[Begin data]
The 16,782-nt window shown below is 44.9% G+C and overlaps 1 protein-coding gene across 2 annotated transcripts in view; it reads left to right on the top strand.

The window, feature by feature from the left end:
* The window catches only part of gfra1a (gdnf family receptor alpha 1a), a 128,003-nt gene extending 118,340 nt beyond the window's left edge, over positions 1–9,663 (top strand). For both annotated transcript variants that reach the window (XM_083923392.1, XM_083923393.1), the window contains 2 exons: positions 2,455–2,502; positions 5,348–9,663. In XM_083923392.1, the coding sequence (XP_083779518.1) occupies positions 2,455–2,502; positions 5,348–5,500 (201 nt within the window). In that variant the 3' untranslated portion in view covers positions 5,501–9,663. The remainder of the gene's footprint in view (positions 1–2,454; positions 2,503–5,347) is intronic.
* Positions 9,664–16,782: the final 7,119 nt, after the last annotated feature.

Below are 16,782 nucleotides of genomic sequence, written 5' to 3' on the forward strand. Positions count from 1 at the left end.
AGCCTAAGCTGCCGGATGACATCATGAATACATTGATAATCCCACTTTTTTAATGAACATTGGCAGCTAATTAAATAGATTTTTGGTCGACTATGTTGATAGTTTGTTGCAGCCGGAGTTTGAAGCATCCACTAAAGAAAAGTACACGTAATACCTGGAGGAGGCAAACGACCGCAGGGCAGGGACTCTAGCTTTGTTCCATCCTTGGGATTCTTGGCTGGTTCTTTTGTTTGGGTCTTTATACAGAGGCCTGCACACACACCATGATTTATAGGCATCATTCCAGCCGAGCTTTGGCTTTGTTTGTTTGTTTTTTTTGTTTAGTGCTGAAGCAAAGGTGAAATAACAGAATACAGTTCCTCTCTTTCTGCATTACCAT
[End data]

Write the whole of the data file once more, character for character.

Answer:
The 16,782-nt window shown below is 44.9% G+C and overlaps 1 protein-coding gene across 2 annotated transcripts in view; it reads left to right on the top strand.

The window, feature by feature from the left end:
* The window catches only part of gfra1a (gdnf family receptor alpha 1a), a 128,003-nt gene extending 118,340 nt beyond the window's left edge, over positions 1–9,663 (top strand). For both annotated transcript variants that reach the window (XM_083923392.1, XM_083923393.1), the window contains 2 exons: positions 2,455–2,502; positions 5,348–9,663. In XM_083923392.1, the coding sequence (XP_083779518.1) occupies positions 2,455–2,502; positions 5,348–5,500 (201 nt within the window). In that variant the 3' untranslated portion in view covers positions 5,501–9,663. The remainder of the gene's footprint in view (positions 1–2,454; positions 2,503–5,347) is intronic.
* Positions 9,664–16,782: the final 7,119 nt, after the last annotated feature.

Below are 16,782 nucleotides of genomic sequence, written 5' to 3' on the forward strand. Positions count from 1 at the left end.
AGCCTAAGCTGCCGGATGACATCATGAATACATTGATAATCCCACTTTTTTAATGAACATTGGCAGCTAATTAAATAGATTTTTGGTCGACTATGTTGATAGTTTGTTGCAGCCGGAGTTTGAAGCATCCACTAAAGAAAAGTACACGTAATACCTGGAGGAGGCAAACGACCGCAGGGCAGGGACTCTAGCTTTGTTCCATCCTTGGGATTCTTGGCTGGTTCTTTTGTTTGGGTCTTTATACAGAGGCCTGCACACACACCATGATTTATAGGCATCATTCCAGCCGAGCTTTGGCTTTGTTTGTTTGTTTTTTTTGTTTAGTGCTGAAGCAAAGGTGAAATAACAGAATACAGTTCCTCTCTTTCTGCATTACCAT